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Monday, November 07, 2005

DHS's Seasonal Flu Resource Site

Is available at:

What to Do for Colds and Flu

The Food and Drug Administration, or FDA, is part of the U. S. government. FDA makes sure medicines for illnesses like colds and flu work and are safe.

Is It a Cold or the Flu? For Your Safety, Know the Difference

A cold and the flu (also called influenza) are alike in many ways. But the flu can sometimes lead to more serious problems, like the lung disease pneumonia.

A stuffy nose, sore throat, and sneezing are usually signs of a cold. Tiredness, fever, headache, and major aches and pains probably mean you have the flu. Coughing can be a sign of either a cold or the flu. But a bad cough usually points to the flu.

Try to Avoid Getting a Cold

Wash your hands often. You can pick up cold germs easily, even when shaking someone's hand or touching doorknobs or handrails. Avoid people with colds when possible. If you sneeze or cough, do it into a tissue and then throw the tissue away. Clean surfaces you touch with a germ-killing disinfectant. Don't touch your nose, eyes or mouth. Germs can enter your body easily by these paths.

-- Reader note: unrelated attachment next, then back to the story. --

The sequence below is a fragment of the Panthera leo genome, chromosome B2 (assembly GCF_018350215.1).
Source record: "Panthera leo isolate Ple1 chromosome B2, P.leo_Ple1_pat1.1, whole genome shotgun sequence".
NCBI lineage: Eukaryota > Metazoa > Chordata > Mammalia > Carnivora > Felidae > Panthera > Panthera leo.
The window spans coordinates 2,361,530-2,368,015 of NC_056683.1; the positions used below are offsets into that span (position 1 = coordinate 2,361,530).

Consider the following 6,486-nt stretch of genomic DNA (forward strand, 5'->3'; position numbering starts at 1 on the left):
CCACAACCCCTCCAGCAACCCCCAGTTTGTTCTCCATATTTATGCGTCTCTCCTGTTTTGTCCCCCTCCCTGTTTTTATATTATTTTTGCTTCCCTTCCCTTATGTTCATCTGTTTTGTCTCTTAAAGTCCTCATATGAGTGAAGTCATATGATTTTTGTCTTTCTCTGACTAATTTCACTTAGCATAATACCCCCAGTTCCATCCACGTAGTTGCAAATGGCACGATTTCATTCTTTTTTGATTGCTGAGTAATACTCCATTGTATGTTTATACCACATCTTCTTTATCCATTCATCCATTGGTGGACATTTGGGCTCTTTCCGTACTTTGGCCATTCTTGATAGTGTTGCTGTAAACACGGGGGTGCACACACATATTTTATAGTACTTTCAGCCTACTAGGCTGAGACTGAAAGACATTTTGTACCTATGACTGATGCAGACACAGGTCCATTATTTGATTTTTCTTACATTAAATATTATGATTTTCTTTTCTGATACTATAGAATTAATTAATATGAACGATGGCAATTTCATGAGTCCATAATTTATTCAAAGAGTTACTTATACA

Try to Avoid Getting The Flu

A flu shot can greatly lower your chance of getting the flu. The best time to get the shot is from the middle of October to the middle of November, because most people get the flu in the winter. The shot can't cause the flu. But you may feel sore or weak or have a fever for a couple of days.

To feel better while you are sick:

Drink plenty of fluids.

Get plenty of rest.

Use a humidifier -- an electric device that puts water into the air.

A cough and cold medicine you buy without a prescription may help.

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